a Lynne's


Friday, April 16, 2004

Why Then?

Today in my morning paper I read the following quote:

"I'm having a tough time adapting to today's Wal-Mart/McDonald's mentality. I travel across the country on business and places like this are disappearing. You can't tell one town from another anymore."

What this man speaks of is something I hear a lot, not occasionally, but a lot. I have the same problem with radio stations. So why is it happening? Is it really happening everywhere? Are the cities and the towns of the U.S. getting priced out by big business? Is it that the average consumer doesn't buy local? Should the cities and towns that avoid big business be the model? Or are they just revitalizing their downtowns to one class of or one segment of people?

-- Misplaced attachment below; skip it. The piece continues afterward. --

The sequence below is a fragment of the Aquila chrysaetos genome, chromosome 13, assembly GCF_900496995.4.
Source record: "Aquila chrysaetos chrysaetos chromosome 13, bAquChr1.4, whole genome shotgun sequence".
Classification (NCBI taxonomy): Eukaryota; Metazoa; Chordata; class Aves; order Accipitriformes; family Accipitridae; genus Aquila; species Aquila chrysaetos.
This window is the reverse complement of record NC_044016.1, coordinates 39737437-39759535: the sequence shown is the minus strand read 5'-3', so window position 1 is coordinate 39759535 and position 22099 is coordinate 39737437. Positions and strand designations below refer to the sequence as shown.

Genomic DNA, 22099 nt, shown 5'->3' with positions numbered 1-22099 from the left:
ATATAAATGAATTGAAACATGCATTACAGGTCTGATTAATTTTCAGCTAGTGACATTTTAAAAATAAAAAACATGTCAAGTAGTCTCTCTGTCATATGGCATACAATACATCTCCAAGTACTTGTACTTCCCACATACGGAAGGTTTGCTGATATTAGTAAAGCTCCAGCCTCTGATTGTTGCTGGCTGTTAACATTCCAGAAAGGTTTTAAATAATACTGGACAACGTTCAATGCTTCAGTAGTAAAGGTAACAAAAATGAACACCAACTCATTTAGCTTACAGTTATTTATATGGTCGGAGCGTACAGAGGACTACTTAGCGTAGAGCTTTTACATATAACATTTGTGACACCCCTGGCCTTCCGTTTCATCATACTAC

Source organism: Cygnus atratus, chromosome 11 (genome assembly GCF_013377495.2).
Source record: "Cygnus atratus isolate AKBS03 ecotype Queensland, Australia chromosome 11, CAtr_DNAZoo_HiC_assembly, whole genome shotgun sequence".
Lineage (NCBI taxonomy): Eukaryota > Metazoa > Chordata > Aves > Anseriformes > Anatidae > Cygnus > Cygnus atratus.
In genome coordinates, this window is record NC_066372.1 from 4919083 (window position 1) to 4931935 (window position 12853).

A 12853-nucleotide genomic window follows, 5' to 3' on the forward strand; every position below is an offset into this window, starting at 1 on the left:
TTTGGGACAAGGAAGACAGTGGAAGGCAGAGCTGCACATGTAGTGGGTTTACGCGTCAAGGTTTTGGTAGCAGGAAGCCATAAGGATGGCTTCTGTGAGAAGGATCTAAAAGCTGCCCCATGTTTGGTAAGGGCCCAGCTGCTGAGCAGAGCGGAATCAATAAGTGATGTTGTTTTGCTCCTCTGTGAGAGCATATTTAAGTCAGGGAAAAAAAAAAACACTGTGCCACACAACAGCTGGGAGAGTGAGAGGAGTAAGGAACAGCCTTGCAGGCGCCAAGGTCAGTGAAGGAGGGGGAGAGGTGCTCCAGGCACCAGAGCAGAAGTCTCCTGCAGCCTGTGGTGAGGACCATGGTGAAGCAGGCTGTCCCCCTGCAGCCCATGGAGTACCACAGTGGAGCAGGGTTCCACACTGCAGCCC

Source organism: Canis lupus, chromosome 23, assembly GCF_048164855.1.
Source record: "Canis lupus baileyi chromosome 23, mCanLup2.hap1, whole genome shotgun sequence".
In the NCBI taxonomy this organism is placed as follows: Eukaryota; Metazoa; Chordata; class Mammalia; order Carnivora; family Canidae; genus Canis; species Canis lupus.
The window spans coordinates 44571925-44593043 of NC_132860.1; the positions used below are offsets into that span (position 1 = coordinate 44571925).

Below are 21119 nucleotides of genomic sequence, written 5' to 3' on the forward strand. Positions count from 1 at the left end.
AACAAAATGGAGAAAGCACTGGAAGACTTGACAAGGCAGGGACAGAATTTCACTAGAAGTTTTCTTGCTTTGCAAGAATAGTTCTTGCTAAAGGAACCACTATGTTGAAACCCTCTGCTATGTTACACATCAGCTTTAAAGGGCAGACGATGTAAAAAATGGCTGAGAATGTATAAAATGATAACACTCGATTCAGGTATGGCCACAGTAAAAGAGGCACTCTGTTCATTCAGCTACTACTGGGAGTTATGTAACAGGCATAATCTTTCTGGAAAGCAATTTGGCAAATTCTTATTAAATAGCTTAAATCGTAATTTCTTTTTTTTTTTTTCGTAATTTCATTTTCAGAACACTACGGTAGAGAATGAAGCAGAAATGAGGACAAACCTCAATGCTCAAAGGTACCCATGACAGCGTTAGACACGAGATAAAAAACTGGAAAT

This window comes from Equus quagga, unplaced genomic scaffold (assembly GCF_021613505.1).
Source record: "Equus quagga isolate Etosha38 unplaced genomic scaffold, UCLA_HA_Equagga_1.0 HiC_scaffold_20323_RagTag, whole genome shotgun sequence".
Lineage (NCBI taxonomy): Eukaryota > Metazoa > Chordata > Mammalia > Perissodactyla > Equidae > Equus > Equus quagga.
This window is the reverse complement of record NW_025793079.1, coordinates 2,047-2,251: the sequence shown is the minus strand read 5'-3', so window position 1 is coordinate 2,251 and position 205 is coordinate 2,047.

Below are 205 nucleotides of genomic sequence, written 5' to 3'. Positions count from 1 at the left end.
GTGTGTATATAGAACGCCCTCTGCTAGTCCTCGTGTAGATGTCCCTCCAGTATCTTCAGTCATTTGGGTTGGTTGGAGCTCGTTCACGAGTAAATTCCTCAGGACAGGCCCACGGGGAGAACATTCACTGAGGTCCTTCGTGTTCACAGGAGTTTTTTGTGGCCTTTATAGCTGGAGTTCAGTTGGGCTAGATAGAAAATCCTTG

Robert D. Atkinson vice president of the Progressive Policy Institute, was quoted in the Boston Globe as saying the smart growth movement has been "hijacked by environmentalists and liberal elitist who want everyone to live in a place like the lower East Side of Manhattan. It's a social engineering agenda that uses the environment as a stalking horse."

Are smart growth, architecture, and planning the same as revitalization?

Citation for Globe article: "Sprawl, Livability Called Voter Issues" Conservatives intensify opposition to smart growth programs Boston Globe (12/18/01) P. B6; Flint, Anthony


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